About Surebridge

Machynlleth sign Surebridge was set up in 2011 by Simon and Helen Errington to provide consultancy services in the areas of rail systems and safety engineering, with a particular focus on ETCS.

Simon has experience from working on the introduction of ETCS to the UK railway, as well as many new computer-based interlockings and VDU-based control systems, acting both for the supplier and as an independent safety assessor. He was responsible for obtaining safety approval for the Cambrian ETCS Level 2 scheme which was the first implementation of ETCS by Network Rail, and has continued to work on the authorisation and approval of ETCS schemes.

Why Surebridge?

Surebridge map extract Surebridge Mountain lies in Harriman State Park, around 30 miles north of New York. On the 12th October 1993 it was the venue for the Classic distance race at the World Orienteering Championships. The race has gone down in orienteering history as one the most technically challenging ever staged. Most memorably from a British viewpoint it saw the first ever medal for a British runner with Yvette Hague winning bronze. I was there that day, as you can read.

In 1996 the area was used as part of the US 6-Day Event that Helen and I attended whilst on honeymoon. This followed on from the Canadian Championships and Helen has pointed out that we could have ended up with Grimsby Palace as a company name.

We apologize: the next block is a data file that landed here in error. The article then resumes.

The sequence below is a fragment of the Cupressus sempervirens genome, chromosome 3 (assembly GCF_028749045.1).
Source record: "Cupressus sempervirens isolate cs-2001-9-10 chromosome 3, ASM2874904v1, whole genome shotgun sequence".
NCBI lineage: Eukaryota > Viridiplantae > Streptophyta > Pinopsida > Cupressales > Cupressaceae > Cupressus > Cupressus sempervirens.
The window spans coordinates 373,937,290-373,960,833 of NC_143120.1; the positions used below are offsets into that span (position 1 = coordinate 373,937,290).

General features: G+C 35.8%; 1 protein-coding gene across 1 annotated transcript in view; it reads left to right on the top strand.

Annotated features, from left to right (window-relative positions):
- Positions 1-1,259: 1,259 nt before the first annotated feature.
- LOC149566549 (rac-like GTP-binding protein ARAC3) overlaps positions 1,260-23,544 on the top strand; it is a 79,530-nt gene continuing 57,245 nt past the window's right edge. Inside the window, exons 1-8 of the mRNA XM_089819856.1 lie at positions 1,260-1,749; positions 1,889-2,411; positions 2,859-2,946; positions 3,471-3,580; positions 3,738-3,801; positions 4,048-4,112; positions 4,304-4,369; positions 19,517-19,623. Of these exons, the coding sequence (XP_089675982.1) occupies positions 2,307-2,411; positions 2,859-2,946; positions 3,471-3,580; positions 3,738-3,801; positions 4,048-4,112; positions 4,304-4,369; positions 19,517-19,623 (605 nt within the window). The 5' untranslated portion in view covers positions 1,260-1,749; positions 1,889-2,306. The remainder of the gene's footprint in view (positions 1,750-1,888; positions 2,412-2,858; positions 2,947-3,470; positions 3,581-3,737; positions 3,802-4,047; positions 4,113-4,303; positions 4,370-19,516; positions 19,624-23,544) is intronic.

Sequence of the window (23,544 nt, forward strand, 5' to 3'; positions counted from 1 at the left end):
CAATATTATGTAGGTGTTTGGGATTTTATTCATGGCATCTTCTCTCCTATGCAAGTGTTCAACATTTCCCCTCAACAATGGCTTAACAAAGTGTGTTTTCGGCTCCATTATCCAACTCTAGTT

Apart from the orienteering connections, Surebridge also has the advantages of not having any similar name registered at Companies House, and being a strangely appropriate name given the area of work we are in.

Surebridge logo Predictably I have been asked about the logo. I had vague ideas about some sort of bridge. Helen wanted autumn colours. So at present we have a red/orange colour scheme and an image based on the Welwyn Viaduct. This was somewhat accidental and came about after a Google search for bridge pictures. However it is only 10 kilometres from home so it has a nice local connection. I had a sudden panic that a viaduct wasn’t technically a bridge, but Wikipedia starts out with “A viaduct is a bridge composed of several small spans” so I must be OK. It has become even more relevant recently as people start discussing whether ETCS could improve capacity across it without the need for an extra track.

Relevant facts that everybody should know:

The Welwyn (or Digswell) Viaduct carries the East Coast Main Line over the River Mimram, and was opened in 1850 by Queen Victoria. It is around 475m long and comprises forty arches of 9m span, and is 30 m high from ground level to trackbed. It was designed by William Cubitt and styled after a Roman aqueduct.